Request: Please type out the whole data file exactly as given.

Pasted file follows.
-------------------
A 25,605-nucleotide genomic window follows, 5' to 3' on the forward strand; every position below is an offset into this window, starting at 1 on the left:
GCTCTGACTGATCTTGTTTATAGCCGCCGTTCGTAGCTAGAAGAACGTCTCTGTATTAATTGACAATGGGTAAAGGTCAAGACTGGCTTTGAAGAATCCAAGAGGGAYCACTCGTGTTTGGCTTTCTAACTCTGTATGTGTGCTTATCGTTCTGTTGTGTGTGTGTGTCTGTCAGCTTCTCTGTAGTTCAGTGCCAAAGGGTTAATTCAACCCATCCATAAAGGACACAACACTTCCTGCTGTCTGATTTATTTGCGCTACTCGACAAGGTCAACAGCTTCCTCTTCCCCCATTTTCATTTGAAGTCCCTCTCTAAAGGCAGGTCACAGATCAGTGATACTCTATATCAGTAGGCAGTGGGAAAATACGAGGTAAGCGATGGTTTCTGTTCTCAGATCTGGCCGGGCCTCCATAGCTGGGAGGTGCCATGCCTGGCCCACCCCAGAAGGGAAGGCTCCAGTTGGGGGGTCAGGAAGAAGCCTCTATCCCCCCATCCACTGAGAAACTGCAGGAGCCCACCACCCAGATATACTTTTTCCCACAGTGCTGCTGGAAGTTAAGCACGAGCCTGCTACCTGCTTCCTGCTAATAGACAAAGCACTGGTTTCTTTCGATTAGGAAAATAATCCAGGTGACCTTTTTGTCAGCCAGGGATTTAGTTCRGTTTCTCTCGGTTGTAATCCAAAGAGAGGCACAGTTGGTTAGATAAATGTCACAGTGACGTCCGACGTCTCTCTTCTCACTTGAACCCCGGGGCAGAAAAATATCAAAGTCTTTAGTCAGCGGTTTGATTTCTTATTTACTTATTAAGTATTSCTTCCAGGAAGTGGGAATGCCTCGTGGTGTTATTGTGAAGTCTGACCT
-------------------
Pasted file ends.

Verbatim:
A 25,605-nucleotide genomic window follows, 5' to 3' on the forward strand; every position below is an offset into this window, starting at 1 on the left:
GCTCTGACTGATCTTGTTTATAGCCGCCGTTCGTAGCTAGAAGAACGTCTCTGTATTAATTGACAATGGGTAAAGGTCAAGACTGGCTTTGAAGAATCCAAGAGGGAYCACTCGTGTTTGGCTTTCTAACTCTGTATGTGTGCTTATCGTTCTGTTGTGTGTGTGTGTCTGTCAGCTTCTCTGTAGTTCAGTGCCAAAGGGTTAATTCAACCCATCCATAAAGGACACAACACTTCCTGCTGTCTGATTTATTTGCGCTACTCGACAAGGTCAACAGCTTCCTCTTCCCCCATTTTCATTTGAAGTCCCTCTCTAAAGGCAGGTCACAGATCAGTGATACTCTATATCAGTAGGCAGTGGGAAAATACGAGGTAAGCGATGGTTTCTGTTCTCAGATCTGGCCGGGCCTCCATAGCTGGGAGGTGCCATGCCTGGCCCACCCCAGAAGGGAAGGCTCCAGTTGGGGGGTCAGGAAGAAGCCTCTATCCCCCCATCCACTGAGAAACTGCAGGAGCCCACCACCCAGATATACTTTTTCCCACAGTGCTGCTGGAAGTTAAGCACGAGCCTGCTACCTGCTTCCTGCTAATAGACAAAGCACTGGTTTCTTTCGATTAGGAAAATAATCCAGGTGACCTTTTTGTCAGCCAGGGATTTAGTTCRGTTTCTCTCGGTTGTAATCCAAAGAGAGGCACAGTTGGTTAGATAAATGTCACAGTGACGTCCGACGTCTCTCTTCTCACTTGAACCCCGGGGCAGAAAAATATCAAAGTCTTTAGTCAGCGGTTTGATTTCTTATTTACTTATTAAGTATTSCTTCCAGGAAGTGGGAATGCCTCGTGGTGTTATTGTGAAGTCTGACCT